Grading bra sizes is precision work.
How often do you see your work on real bodies?
Every day! At least on the days we try out the garments, and that’s almost daily. When we produce new models, we always work with the fit on a real body. We never work on a dummy! We meet lots of women who come here as models for us to try the samples on during the work to create new collections. It is so important to see how the bra fits on as many different types of bodies as possible. The bra will look different even on two women with the same bra size. It’s a balancing act. Every time we try one out, all three pattern designers are in the changing room to see what it looks like. The bra must feel as comfortable and look as nice in all sizes. The women are also allowed to take the garments home and use, wear and wash them as usual. Sometimes they call to say that this or that has happened or that it chafes somewhere, and then we adjust the design.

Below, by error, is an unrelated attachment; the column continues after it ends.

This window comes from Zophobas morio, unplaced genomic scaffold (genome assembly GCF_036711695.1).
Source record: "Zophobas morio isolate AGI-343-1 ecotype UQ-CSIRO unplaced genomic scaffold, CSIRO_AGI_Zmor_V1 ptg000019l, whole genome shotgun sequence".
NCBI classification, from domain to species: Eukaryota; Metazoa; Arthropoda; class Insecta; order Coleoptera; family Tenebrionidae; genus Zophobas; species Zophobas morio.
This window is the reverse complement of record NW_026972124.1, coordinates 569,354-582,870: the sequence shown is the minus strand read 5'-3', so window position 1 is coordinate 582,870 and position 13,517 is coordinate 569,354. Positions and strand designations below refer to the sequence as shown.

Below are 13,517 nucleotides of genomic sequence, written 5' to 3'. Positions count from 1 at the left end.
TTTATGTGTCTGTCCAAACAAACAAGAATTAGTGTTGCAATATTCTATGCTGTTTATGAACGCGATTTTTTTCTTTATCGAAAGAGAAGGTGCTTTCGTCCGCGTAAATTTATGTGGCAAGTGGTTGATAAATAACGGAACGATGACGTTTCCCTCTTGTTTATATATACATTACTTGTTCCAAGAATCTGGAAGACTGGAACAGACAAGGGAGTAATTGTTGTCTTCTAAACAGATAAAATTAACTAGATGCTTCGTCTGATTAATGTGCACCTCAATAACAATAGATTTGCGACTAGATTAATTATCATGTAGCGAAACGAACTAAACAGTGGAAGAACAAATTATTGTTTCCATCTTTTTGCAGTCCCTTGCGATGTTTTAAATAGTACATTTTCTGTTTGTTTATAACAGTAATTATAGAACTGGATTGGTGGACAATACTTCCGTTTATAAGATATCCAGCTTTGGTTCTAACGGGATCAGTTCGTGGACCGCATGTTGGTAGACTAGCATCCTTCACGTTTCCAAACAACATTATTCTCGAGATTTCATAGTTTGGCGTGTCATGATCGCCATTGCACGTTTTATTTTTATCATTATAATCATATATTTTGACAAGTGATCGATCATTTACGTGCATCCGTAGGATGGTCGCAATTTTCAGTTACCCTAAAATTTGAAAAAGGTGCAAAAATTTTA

About 20 women work here at the Borås office and we know all their bra sizes. Almost everyone tries out new models. It is not unheard of for someone to pull up her top completely unexpectedly in the office to comment on the bra she is wearing. It’s so natural for us all here, but it must seem strange to a new employee or someone who is just visiting.
“Keeping the test sewing in-house ensures the quality we have all become used to upholding”
At Miss Mary, we still have the test sewing in-house, how important is that to you in your daily work?